What wonders await us in nature and technology?
And how are they connected?

How we organise ourselves
How are communities organised? What does it mean to go out to work?
How do we interconnect in this world?

Sharing the planet
What rights and responsibilities do we have?
How do we act towards humans and other living beings?

The PYP learner profile

Our mission is to support children in developing a strong personality with a global outlook. As a holistic teaching concept, the Primary Years Programme nurtures the individual strengths and talents of each student. In our all-day primary school, the children develop their abilities step by step and become:


Inquirers – explorers able to investigate the world in a systematic manner

Thinkers – creative thinkers who make well-reasoned, correct decisions and solve complex problems

Communicators – linguistically-adept individuals who understand and express ideas and information in more than one language

Risk-Takers – courageous people who face unknown situations fearlessly and stand up for their convictions

Knowledgeable – well-informed people who gather important knowledge by investigating global topics

Principled – morally stable people who are upright, honest, fair and just and who make decisions based on conscience

Caring – caring people who respect the feelings of their fellow human beings and feel compelled to help and to share

Open-Minded – open-minded people who welcome the views, values and traditions of other people and cultures, and are able to consider matters from several points of view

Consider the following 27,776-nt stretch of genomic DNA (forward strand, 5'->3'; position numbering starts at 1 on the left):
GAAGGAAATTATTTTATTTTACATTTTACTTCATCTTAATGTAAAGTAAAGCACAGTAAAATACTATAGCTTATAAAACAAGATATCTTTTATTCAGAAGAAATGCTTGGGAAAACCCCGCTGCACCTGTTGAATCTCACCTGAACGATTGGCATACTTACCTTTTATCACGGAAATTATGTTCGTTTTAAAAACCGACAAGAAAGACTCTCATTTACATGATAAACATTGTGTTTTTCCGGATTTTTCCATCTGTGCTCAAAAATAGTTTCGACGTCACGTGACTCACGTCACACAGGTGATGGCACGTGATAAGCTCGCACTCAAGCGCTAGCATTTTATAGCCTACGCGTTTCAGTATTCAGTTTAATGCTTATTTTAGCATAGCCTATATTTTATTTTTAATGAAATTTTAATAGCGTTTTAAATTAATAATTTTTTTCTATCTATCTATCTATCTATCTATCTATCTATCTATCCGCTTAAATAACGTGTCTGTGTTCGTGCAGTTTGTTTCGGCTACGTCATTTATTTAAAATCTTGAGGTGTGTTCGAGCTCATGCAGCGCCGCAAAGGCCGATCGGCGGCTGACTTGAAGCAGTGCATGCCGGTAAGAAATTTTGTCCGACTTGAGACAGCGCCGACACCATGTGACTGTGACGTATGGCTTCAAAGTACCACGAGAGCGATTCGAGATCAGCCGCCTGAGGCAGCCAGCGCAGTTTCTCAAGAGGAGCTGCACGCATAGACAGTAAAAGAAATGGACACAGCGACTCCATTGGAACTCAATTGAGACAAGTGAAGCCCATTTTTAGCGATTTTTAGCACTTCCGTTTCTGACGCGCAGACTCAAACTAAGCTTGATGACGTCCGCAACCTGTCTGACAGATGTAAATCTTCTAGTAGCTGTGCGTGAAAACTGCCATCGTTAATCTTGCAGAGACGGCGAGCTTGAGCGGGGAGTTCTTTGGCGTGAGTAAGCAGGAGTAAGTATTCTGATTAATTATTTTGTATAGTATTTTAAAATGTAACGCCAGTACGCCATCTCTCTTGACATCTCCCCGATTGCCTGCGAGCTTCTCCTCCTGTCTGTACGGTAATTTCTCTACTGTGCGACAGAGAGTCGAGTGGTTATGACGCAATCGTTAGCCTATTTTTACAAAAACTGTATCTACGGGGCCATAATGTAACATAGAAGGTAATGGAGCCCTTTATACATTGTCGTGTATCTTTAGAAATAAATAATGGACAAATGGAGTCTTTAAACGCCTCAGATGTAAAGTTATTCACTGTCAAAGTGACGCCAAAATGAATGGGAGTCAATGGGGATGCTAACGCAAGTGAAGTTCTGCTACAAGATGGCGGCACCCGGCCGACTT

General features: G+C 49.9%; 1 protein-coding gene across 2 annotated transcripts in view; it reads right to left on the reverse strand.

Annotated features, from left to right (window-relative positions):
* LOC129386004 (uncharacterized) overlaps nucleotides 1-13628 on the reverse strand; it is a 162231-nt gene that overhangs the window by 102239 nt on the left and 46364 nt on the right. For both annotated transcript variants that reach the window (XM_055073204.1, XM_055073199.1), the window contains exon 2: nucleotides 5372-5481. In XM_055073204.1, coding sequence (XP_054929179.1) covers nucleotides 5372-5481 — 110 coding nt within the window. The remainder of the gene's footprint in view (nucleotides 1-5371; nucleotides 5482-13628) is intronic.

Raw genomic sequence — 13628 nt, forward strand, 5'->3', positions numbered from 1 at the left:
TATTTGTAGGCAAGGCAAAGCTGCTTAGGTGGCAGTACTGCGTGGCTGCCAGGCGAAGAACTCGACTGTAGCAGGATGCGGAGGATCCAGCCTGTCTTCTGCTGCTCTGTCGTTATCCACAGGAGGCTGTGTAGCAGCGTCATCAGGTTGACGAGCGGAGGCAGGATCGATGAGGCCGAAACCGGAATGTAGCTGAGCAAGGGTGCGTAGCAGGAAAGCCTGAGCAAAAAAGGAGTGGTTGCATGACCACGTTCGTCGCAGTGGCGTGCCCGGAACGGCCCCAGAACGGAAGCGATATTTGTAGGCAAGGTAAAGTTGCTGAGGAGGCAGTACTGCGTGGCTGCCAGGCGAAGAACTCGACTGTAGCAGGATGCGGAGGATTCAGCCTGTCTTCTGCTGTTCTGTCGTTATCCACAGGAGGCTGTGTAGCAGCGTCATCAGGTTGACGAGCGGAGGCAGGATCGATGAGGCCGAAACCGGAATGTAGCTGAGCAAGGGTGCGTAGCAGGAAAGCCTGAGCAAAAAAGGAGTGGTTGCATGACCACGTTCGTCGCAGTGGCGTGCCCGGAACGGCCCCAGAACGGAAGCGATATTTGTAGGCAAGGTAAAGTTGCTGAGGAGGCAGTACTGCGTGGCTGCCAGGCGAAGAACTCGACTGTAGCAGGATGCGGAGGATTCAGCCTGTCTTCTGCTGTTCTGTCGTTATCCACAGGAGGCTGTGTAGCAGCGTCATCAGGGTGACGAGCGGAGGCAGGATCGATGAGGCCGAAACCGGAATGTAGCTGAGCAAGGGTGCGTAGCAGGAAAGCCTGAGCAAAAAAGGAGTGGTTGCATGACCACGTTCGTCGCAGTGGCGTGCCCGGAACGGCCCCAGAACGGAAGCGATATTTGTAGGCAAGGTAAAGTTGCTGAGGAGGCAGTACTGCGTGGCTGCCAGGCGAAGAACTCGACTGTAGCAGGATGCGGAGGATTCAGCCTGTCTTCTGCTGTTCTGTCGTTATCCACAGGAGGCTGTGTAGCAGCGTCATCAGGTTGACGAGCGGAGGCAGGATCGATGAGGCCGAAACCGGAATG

Well-Balanced – well-balanced people who appreciate the importance of physical and mental balance for their personal well-being

Reflective – reflecting people who give profound consideration to what they learn, recognise their personal strengths and weaknesses and work on them

IMMERSION

Natural bilingualism

Multilingualism is a gift and an important skill in a globalised world. Studies show: at a young age, children acquire one or more languages without any difficulty. An early encounter with foreign languages not only makes it easier to learn further languages in later years, but also promotes cognitive development as a whole. The most successful way worldwide of acquiring a new language is by immersion – being completely surrounded by a new language. The new language is the language you play, work and communicate in. We are familiar with this principle from bilingual families: Mum speaks English, Dad speaks German. The children develop their skills in the new language step by step, from the context – without any effort or coercion. In our bilingual primary school, classes 1 to 4 are taught by an English-speaking and a German-speaking teacher throughout, following the 'one person – one language' principle. This allows all students to learn two languages in a natural environment at our school. When their child joins the school, parents have the opportunity of choosing a focus language for them. This focus language may be English or German. All children receive additional coaching to improve skills in their chosen focus language. Well-substantiated information on foreign language immersion is available on the website of the 'Association for early multilingualism in day nurseries and schools', among other sources.
 

How do we know what we have learnt?

Assessing learning achievements

Our bilingual primary school has dispensed completely with the standard system of school grades when assessing learning achievements. In our opinion, such grades give only a limited idea of the progress children make. Instead we attach great importance to performance assessments which are closely linked to everyday learning. The assessments are intended to help teachers align their teaching with the knowledge and skills the children have and to meet the children at their current position in the learning process.